It was during the ’92-93 season that Mogilny flat out dominated. Playing with Pat LaFontaine, he scored 76 goals with 51 assists for a career best 127 points in 77 games. The 76 goals tied Calder winner Teemu Selanne for the league lead. A remarkable 49 goals came at even strength while the other 27 were on the power play. He led the league with 11 game-winners. He followed that up by torching the hated Bruins for six goals in a first round sweep best remembered for Sabres legendary voice Rick Jeanneret’s May Day call for Brad May winning the series in overtime.

It was a memorable year. Mogilny’s former teammate Bure put up 60 goals for Vancouver in his second season. Fedorov had 87 points for Detroit. He’d win the Hart Trophy the following season when he went for 56 goals and 64 assists for 120 points with a plus-48 rating. Bure would help lead the Canucks on a great run to the Stanley Cup Finals in ’94. They were all established stars.

After ’93-94 and ’95 where he still went over a point-per-game with 126 points (51-75-126) in 110 contests, Mogilny was traded to the Canucks for Mike Peca, a first round pick (Jay McKee) and Mike Wilson on July 8, 1995. Just like that, his brilliant career with the Sabres was over. He finished it with 211 goals, 233 assists and 444 points in 381 games.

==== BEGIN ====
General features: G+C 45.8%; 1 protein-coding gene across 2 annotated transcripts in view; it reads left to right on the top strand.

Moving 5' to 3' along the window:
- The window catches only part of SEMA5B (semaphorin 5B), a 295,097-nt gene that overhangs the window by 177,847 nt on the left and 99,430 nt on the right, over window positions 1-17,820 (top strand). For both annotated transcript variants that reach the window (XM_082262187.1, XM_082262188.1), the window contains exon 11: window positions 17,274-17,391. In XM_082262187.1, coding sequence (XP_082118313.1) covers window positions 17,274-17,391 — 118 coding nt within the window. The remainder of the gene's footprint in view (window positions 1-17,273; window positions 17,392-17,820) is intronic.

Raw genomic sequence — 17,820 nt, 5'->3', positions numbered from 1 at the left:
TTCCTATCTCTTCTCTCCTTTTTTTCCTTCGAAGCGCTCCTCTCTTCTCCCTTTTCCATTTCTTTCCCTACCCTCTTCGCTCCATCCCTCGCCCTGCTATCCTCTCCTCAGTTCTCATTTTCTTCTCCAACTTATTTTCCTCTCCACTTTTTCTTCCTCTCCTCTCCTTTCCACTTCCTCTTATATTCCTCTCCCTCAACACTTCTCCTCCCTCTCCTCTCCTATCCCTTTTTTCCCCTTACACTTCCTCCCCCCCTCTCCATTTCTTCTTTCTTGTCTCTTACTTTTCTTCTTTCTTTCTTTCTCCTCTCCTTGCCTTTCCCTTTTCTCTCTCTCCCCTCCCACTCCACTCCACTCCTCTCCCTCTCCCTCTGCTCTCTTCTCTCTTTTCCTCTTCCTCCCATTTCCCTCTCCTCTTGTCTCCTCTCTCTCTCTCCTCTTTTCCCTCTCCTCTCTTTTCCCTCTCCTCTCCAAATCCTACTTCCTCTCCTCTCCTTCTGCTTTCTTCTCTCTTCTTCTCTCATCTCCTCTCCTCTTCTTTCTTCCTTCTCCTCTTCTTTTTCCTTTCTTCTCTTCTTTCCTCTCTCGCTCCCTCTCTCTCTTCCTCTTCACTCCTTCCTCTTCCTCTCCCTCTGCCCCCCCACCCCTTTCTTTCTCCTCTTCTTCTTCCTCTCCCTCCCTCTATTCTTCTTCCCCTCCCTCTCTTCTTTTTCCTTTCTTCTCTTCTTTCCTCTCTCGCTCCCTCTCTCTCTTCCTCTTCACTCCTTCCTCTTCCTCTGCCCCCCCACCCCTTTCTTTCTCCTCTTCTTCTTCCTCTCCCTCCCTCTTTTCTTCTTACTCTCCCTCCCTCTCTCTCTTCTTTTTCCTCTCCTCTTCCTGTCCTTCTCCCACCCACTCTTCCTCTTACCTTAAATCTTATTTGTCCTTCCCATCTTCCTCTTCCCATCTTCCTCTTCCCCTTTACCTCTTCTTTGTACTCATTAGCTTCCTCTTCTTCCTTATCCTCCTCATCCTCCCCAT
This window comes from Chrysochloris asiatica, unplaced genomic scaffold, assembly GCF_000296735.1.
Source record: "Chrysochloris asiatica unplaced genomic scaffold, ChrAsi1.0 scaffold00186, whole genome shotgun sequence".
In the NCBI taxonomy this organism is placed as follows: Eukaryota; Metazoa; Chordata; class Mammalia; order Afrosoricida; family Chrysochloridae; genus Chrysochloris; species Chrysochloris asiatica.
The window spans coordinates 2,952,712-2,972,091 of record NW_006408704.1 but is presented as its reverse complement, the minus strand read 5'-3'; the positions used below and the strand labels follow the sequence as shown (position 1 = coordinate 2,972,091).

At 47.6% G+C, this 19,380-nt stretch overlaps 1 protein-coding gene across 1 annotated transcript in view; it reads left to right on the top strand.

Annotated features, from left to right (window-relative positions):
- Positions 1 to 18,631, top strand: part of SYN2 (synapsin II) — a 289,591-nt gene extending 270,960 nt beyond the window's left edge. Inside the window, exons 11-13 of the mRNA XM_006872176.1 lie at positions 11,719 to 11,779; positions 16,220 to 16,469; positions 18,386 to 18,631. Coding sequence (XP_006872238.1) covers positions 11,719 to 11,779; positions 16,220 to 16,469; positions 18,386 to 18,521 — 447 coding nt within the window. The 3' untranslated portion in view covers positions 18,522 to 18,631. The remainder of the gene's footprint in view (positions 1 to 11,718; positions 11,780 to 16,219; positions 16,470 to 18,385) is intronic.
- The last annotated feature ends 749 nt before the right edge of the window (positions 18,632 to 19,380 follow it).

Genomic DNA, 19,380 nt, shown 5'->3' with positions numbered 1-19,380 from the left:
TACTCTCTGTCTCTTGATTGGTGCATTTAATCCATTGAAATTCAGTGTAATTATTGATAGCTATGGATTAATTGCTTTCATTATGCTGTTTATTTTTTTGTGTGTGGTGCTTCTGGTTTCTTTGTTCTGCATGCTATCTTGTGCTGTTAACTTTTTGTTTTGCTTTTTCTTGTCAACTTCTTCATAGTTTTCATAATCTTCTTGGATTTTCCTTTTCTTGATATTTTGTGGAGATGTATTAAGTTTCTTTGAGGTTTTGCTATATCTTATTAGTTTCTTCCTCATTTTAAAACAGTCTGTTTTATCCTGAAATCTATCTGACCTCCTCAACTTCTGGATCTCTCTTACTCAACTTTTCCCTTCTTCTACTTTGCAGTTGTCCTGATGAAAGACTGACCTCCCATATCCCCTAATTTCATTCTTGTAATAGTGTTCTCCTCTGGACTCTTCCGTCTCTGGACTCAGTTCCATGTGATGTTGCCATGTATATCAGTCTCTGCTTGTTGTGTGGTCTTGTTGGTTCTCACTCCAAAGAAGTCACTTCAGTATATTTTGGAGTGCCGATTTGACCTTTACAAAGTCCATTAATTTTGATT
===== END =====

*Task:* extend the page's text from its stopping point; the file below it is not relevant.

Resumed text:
Although his number 89 was never retired, there will never be another dynamic player like him to wear that jersey. Currently, Alex Tuch wears the number for a new batch of Sabres. He’s a good player who could become the future captain. One wonders if one day, the Sabres will have a change of heart and honor Mogilny. He deserves it.

Teamed with old friend Bure in ’95-96, Mogilny had to do it mostly without the Russian Rocket. Bure tore his ACL 15 games into the season. It was the beginning of the end for him in Vancouver. Astonishingly, Mogilny had a great first season with the Canucks. He scored 55 goals and added 52 assists for 107 points. That included a team high five shorthanded goals and three hat tricks.

They still made the playoffs due to having a good enough roster which included captain Trevor Linden, Cliff Ronning, Russ Courtnall, Martin Gelinas and Jyrki Lumme. They lost to the Avalanche in the first round in six games. That Colorado team won the Cup.